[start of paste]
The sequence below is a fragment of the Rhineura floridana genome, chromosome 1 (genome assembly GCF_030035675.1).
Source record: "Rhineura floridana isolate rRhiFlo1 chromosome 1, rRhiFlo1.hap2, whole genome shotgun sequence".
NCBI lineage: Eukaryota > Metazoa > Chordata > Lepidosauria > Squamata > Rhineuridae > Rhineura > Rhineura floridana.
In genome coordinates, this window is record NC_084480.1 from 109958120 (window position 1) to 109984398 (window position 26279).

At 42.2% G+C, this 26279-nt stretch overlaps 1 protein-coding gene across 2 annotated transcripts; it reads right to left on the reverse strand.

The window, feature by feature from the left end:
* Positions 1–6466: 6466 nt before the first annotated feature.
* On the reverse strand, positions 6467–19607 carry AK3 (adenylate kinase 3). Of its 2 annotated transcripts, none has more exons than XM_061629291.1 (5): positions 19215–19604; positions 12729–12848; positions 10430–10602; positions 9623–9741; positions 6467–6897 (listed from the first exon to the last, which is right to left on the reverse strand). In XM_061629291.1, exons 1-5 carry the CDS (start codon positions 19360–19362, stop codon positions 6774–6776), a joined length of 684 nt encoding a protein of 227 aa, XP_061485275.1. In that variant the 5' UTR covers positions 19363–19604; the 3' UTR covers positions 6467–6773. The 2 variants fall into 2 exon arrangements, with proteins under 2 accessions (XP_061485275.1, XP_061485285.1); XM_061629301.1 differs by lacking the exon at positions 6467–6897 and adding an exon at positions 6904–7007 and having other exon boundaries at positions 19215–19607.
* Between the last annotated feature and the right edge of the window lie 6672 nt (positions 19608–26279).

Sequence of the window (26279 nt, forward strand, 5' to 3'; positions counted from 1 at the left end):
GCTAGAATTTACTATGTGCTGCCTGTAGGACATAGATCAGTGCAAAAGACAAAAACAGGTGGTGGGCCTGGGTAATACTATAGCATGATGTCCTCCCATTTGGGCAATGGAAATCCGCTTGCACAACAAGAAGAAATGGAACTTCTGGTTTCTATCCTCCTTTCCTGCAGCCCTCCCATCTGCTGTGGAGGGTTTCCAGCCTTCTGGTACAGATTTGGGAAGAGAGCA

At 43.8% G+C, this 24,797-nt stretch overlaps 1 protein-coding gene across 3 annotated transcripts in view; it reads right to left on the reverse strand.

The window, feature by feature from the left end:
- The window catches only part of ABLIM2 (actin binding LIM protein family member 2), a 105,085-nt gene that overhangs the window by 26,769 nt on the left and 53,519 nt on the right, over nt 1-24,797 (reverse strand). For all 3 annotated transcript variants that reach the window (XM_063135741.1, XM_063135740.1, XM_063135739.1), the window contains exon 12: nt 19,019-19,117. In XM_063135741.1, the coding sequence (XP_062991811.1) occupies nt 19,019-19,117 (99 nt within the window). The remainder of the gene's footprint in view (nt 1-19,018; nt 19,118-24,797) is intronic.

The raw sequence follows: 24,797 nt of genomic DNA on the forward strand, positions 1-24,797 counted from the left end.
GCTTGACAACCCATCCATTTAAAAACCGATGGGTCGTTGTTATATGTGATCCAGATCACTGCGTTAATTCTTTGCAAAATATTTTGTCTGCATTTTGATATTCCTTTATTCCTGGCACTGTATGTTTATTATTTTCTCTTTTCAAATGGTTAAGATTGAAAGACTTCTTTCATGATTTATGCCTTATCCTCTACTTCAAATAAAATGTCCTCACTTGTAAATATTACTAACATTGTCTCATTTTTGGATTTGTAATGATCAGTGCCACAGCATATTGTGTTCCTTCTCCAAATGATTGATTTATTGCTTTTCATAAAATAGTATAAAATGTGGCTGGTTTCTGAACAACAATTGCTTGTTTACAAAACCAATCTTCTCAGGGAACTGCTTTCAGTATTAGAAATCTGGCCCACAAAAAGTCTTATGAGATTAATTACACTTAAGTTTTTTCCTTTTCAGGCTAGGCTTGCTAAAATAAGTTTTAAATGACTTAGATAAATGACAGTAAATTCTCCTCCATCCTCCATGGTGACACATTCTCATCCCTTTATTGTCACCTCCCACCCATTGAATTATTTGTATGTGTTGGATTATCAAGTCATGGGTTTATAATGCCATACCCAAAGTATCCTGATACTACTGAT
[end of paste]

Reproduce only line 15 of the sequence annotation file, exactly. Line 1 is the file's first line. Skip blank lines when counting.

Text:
The raw sequence follows: 24,797 nt of genomic DNA on the forward strand, positions 1-24,797 counted from the left end.